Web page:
Four key factors in photography are linked: aperture, shutter speed, film or sensor sensitivity and subject brightness. These are linked in such a way that if any one is changed, then one or more of the others must also be changed to compensate. The first two, aperture and shutter speed, are easily controlled on camera, and now we will look at the third factor, which is also under the photographer’s control: film or sensor sensitivity.
In pre-digital days this was always referred to as ‘film speed’ and this is convenient; we continue to use it to describe digital sensor sensitivity — sensor speed. A number of indices or scales were established to measure film speed, but the one that became the most widely used was the American Standards Association, or ASA, scale, which was eventually adopted by the International Standards Organisation or ISO. This is an arithmetical scale, so that a doubling of the ISO value indicates a doubling of sensitivity or speed, and a halving the opposite. (This is as opposed to the more complex DIN scale which was logarithmic.) Because the ISO values are arranged in this way, they conform exactly to the conventions we have already met for aperture and shutter speeds, where each stop or step is a doubling or halving of the one before. So it is easy to apply the same logic to film/sensor speed.
Here is an example: working in low light, we find that in order to get the correct exposure, we need to set an aperture of f2 and a shutter speed of 1/15th of a second with ISO 100 film. However, this is too slow a shutter speed for the subject, and we are hand-holding. The lens is already at its maximum aperture. In this case we could swap the ISO 100 film for, say ISO 400. This is a speed increase of 2 stops, which lets us increase the shutter speed (reduce the time it is open) by a reciprocal 2 stops, meaning that we could use a shutter speed of 1/60 of a second. If this would still not be enough then we might further raise the film speed. We can do exactly the same with digital just by adjusting a knob!
However, with both film and digital, there is a trade-off in quality when we raise the film speed and this has to be considered. In film, there are two factors which cause a loss of quality. Essentially both are caused by the fact that in a more sensitive film, more light-sensitive silver salt is required, and the emulsion has to be thicker. The first factor we encounter is film grain or graininess, and the second is that with increased emulsion thickness there is more scope for light to scatter as it passes through, affecting silver molecules which are not part of the image. So in addition to increased graininess, we see a degradation of sharpness.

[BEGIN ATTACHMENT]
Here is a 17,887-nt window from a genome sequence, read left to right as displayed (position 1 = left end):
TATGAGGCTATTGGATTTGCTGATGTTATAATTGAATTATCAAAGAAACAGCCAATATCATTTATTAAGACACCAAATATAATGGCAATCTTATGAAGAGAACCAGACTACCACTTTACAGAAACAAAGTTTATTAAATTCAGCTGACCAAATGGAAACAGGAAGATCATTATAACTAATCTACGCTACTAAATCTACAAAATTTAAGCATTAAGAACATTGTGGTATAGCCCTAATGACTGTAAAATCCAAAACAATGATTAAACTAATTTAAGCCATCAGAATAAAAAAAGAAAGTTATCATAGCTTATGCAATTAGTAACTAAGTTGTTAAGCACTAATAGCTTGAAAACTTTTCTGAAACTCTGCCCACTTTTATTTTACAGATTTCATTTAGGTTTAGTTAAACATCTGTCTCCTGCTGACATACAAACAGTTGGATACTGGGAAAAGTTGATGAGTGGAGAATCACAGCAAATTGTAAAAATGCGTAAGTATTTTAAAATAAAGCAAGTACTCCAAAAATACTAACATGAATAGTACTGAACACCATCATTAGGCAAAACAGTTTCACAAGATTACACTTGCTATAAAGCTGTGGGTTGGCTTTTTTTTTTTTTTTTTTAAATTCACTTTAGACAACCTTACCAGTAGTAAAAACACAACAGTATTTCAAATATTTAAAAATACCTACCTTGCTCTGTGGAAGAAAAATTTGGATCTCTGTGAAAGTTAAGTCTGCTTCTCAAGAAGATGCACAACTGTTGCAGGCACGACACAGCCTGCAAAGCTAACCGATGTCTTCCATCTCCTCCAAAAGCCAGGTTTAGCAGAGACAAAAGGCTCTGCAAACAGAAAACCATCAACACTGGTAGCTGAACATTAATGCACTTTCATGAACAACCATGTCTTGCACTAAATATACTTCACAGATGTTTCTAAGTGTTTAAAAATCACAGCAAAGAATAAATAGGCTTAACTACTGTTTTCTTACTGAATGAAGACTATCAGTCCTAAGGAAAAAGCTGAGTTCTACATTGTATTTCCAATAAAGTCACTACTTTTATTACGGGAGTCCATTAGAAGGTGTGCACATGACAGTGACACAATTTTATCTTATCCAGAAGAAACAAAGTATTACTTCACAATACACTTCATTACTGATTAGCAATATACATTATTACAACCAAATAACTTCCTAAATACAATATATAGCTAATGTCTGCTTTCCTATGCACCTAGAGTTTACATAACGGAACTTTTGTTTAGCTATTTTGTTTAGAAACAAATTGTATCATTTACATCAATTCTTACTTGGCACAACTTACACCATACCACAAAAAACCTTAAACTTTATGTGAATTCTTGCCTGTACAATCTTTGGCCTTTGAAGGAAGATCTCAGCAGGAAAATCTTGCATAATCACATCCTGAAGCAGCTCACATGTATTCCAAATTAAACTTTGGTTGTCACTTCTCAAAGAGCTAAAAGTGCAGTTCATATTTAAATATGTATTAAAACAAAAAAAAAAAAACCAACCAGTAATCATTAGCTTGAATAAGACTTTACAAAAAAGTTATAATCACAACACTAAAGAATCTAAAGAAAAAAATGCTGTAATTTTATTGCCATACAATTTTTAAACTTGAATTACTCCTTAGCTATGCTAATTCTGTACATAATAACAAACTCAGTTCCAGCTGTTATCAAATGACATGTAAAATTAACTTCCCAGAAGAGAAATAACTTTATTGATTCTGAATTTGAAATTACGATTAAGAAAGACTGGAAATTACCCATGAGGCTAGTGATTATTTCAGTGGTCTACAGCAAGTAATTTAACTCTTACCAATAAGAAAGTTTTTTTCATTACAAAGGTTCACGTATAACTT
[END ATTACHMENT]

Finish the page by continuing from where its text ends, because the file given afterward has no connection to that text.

Digital sensor speed
Digital sensors also have limitations to speed, but these are nowhere near as marked as with film. In fact, one of the big digital advantages that was spotted early on by press and sports photographers was that digital sensors were far better in low light and when underexposed than film. However, that does not mean that everything is perfect and we can increase speed as far as we like, because the more a digital sensor’s sensitivity is pushed, the more digital noise becomes a problem. Essentially this limits the extent to which digital can be pushed, to similar levels as film, with the advantage, however, that the digital sensor will perform much better than film where there is a lot of under-exposure.
Modern ‘full-size’ 35mm equivalent sensors, which are 36mm x 24mm, are really remarkably in this regard and can be pushed to their limits with minimal loss quality, where film would collapse into what we used to call ‘soot and whitewash’.
Film users also increase the effective speed of film by extending the development or ‘push-processing’ film. However, in addition to the problems we have seen, this causes a marked increase in film contrast. This disadvantage does not apply to digital, another reason why it became so quickly accepted by news and sport professionals like me.
In the days of film it was axiomatic that the slower the film the higher the quality, for the reasons seen above. However, most users made a compromise judgement that balanced maximum quality against practicality. This is why film like Ilford’s Pan F and the Kodak equivalent were never as popular as their mid-range products like FP4 or Plus-X. Typically the slower films were in the speed range around 50 ISO, and the mid-range 100-125 ISO. In colour, the fact that there have to be at least three emulsion layers, each sensitive to a different colour of light, red, green or blue, makes the problem worse, hence the professional’s insistence on films like Kodachrome 25 and Fuji Velvia for high quality work. (Fuji actually developed a four-layer emulsion.)
However, the digital sensor, not having to deal with graininess, does not have to be so slow and modern digital sensors will show no appreciable noise up to 200 or 400 ISO, or even more. SO within a considerable range of sensitivity the sensitivity can be chosen to suit the desired effect with no visible degradation. This gives the photographer tremendous flexibility.
The choice of sensor speed can therefore be more dependent on other factors, such as the combination of aperture and shutter speed that we want to use. For example, if we wanted to isolate the subject but also allow some motion blur, perhaps in a picture of someone running, then we might want a wide aperture and a slow shutter speed. The answer is to reduce the sensor sensitivity or film speed. (Once, the use of Neutral Density or ND filters was popular to allow this without changing film, but in a digital age these are redundant.) On the other hand, if we want depth of field and to stop motion, then we can increase sensor speed to allow a smaller aperture and faster shutter speed, though bearing in mind the limitations above. On a digital SLR this function is easy and quick to use.